Chicago | Reuters — U.S. corn and soybean futures rose on Monday as expectations for unfavourably hot, dry weather increased concerns over the crops, after the federal government said last week that U.S. farmers planted fewer acres than expected.
Soybeans touched a four-month high and corn traded near last week’s 3-1/2-month peak as the markets also drew support from demand from China.
In the United States, traders worried the weather could threaten yields as corn enters an important stage of crop development.
“An oppressive Midwest weather pattern lingers,” said Matt Zeller, a market analyst for broker StoneX.
The most actively traded CBOT soybean futures settled 9-1/2 cents higher at $9.06-1/4 a bushel after touching their highest price since March 5 (all figures US$). Most-active corn rose 2-3/4 cents to $3.56-1/4 per bushel, while soft red winter wheat advanced 1-1/4 cents to $4.93-1/4 per bushel.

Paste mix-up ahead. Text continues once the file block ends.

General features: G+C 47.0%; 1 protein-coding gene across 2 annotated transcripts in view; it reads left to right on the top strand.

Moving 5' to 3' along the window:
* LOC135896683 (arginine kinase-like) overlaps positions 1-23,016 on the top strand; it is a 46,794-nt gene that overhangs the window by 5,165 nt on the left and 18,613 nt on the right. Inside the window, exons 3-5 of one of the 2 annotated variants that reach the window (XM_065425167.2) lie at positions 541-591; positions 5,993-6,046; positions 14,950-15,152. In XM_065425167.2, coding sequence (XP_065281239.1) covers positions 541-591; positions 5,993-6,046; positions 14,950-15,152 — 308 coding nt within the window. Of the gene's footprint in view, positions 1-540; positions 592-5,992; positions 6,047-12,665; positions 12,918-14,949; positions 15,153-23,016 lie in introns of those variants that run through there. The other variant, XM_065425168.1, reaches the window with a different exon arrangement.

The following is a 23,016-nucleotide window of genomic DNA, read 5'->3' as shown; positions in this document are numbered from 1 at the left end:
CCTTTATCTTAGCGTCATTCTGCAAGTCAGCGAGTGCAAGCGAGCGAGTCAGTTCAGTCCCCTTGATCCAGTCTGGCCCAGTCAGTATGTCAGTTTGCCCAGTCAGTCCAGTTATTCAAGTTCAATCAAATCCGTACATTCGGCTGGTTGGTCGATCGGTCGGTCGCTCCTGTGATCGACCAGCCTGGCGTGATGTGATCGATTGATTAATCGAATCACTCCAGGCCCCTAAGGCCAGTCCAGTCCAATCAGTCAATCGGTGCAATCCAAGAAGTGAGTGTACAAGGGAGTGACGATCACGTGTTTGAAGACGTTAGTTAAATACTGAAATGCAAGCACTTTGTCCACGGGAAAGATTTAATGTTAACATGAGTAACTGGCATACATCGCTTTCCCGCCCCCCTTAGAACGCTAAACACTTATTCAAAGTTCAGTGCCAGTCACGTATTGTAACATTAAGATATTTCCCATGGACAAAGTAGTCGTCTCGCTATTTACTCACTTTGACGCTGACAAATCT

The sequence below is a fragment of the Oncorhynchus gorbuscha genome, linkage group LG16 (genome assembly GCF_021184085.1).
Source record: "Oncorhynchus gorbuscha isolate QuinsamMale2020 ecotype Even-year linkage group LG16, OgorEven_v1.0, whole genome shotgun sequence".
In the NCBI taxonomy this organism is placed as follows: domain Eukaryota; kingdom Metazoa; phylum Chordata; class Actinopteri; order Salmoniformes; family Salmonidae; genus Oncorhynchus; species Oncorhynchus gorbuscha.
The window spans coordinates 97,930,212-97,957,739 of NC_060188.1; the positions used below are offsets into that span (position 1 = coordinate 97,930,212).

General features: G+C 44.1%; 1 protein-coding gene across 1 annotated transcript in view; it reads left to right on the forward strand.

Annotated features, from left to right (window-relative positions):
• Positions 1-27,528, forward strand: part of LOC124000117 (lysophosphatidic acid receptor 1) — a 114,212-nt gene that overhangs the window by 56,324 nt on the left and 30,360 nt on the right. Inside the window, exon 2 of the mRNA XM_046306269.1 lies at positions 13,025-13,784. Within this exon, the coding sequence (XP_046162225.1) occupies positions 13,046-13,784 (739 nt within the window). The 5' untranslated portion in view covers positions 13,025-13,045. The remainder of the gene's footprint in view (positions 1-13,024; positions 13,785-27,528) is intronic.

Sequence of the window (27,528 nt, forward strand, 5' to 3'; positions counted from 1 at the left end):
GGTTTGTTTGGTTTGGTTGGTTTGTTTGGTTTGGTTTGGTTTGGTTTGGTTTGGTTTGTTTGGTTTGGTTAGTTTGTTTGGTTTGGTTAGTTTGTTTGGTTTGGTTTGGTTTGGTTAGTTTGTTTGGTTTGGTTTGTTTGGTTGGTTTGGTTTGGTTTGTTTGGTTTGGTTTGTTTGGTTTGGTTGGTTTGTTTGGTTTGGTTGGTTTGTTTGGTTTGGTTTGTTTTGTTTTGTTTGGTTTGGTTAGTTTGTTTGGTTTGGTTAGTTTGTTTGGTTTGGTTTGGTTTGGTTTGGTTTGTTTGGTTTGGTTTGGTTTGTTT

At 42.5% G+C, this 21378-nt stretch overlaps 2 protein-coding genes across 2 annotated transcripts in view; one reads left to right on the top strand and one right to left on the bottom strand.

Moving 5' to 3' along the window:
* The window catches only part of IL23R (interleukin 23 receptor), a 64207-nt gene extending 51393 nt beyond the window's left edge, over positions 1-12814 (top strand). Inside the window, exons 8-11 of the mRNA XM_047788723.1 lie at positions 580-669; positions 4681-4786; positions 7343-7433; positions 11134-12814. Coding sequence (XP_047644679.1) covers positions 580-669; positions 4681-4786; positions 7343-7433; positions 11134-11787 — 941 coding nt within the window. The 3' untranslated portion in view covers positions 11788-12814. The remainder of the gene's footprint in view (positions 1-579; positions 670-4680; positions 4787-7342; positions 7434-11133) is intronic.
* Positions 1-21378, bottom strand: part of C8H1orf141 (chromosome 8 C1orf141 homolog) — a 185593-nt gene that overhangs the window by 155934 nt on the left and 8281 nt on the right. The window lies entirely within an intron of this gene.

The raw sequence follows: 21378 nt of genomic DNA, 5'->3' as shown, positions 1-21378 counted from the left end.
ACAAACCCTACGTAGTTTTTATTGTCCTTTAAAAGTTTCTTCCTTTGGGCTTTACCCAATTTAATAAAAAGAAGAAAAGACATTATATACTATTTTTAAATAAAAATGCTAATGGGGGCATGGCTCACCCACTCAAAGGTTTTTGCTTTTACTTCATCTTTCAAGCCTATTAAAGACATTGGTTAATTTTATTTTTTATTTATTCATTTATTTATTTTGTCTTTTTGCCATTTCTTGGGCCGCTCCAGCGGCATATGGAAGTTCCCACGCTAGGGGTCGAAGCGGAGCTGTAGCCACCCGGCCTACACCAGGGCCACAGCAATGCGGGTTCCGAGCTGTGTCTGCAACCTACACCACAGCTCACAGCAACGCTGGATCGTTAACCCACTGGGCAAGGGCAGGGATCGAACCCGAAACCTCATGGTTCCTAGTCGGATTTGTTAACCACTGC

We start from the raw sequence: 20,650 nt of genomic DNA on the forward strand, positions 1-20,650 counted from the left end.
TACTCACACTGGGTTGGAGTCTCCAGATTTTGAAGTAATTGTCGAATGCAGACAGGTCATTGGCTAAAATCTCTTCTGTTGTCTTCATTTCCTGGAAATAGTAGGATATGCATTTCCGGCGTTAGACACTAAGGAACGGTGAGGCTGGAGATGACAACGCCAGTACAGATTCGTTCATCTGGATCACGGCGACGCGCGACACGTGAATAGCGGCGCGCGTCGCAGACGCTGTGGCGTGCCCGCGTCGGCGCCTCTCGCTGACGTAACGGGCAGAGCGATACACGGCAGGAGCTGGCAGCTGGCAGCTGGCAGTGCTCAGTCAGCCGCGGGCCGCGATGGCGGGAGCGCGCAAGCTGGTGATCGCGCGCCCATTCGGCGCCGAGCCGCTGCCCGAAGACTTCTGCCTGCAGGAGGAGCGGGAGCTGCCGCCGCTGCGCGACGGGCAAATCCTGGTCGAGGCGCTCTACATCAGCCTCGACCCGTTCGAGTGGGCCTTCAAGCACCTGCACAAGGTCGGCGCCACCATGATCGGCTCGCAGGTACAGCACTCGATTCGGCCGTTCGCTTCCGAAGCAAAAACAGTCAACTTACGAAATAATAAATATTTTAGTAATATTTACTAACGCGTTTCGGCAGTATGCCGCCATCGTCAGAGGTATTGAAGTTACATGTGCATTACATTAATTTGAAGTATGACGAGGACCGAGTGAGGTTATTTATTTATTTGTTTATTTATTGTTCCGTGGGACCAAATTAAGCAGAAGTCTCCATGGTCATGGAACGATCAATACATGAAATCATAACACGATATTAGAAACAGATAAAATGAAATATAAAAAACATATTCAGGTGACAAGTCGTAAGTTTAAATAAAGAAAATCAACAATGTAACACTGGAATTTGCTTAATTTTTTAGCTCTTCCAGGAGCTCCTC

The U.S. Department of Agriculture on Monday reported that exporters struck deals to sell 264,000 tonnes of old-crop U.S. soybeans and 202,000 tonnes of new-crop U.S. corn to China. The agency also reported 182,880 tonnes of U.S. corn were sold to Mexico for shipment in the 2020/21 and 2021/22 marketing years.
USDA, in a separate report after the markets closed, said 71 per cent of the country’s corn crop was in good-to-excellent condition, down two percentage points from a week ago. Analysts surveyed by Reuters on average had expected a decline of one percentage point.
The agency rated 71 per cent of the U.S. soybean crop in good-to-excellent condition, unchanged from the previous week. Analysts surveyed by Reuters on average had expected a 1-point decline.
“Traders will continue to remain focused on weather maps this week as they try to decide how much weather premium should be added to these markets,” brokerage Allendale said.
Traders on Tuesday will also look for the results of an Egyptian tender for wheat.
— Reporting for Reuters by Tom Polansek in Chicago, Gus Trompiz in Paris and Colin Packham in Sydney.